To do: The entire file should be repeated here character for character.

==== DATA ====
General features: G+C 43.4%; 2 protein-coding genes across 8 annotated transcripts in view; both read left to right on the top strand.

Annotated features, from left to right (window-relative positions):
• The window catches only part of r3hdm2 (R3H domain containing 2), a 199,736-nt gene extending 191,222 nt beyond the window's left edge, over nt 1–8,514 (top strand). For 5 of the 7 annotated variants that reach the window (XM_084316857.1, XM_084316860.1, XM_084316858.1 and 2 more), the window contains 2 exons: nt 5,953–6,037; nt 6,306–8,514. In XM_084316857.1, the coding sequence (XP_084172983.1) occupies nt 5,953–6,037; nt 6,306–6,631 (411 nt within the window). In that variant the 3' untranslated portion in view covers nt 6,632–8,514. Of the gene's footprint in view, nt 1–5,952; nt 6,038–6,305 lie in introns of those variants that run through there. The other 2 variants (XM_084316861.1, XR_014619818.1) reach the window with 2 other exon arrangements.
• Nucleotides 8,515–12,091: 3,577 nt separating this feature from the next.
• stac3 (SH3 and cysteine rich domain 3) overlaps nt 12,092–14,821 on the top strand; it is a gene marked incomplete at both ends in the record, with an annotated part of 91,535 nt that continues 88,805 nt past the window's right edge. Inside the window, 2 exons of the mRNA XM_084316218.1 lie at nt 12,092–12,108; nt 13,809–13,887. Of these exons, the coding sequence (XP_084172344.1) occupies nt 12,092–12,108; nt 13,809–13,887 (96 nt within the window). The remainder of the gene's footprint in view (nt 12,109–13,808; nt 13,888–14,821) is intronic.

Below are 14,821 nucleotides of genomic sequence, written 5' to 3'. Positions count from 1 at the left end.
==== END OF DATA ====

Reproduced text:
General features: G+C 43.4%; 2 protein-coding genes across 8 annotated transcripts in view; both read left to right on the top strand.

Annotated features, from left to right (window-relative positions):
• The window catches only part of r3hdm2 (R3H domain containing 2), a 199,736-nt gene extending 191,222 nt beyond the window's left edge, over nt 1–8,514 (top strand). For 5 of the 7 annotated variants that reach the window (XM_084316857.1, XM_084316860.1, XM_084316858.1 and 2 more), the window contains 2 exons: nt 5,953–6,037; nt 6,306–8,514. In XM_084316857.1, the coding sequence (XP_084172983.1) occupies nt 5,953–6,037; nt 6,306–6,631 (411 nt within the window). In that variant the 3' untranslated portion in view covers nt 6,632–8,514. Of the gene's footprint in view, nt 1–5,952; nt 6,038–6,305 lie in introns of those variants that run through there. The other 2 variants (XM_084316861.1, XR_014619818.1) reach the window with 2 other exon arrangements.
• Nucleotides 8,515–12,091: 3,577 nt separating this feature from the next.
• stac3 (SH3 and cysteine rich domain 3) overlaps nt 12,092–14,821 on the top strand; it is a gene marked incomplete at both ends in the record, with an annotated part of 91,535 nt that continues 88,805 nt past the window's right edge. Inside the window, 2 exons of the mRNA XM_084316218.1 lie at nt 12,092–12,108; nt 13,809–13,887. Of these exons, the coding sequence (XP_084172344.1) occupies nt 12,092–12,108; nt 13,809–13,887 (96 nt within the window). The remainder of the gene's footprint in view (nt 12,109–13,808; nt 13,888–14,821) is intronic.

Below are 14,821 nucleotides of genomic sequence, written 5' to 3'. Positions count from 1 at the left end.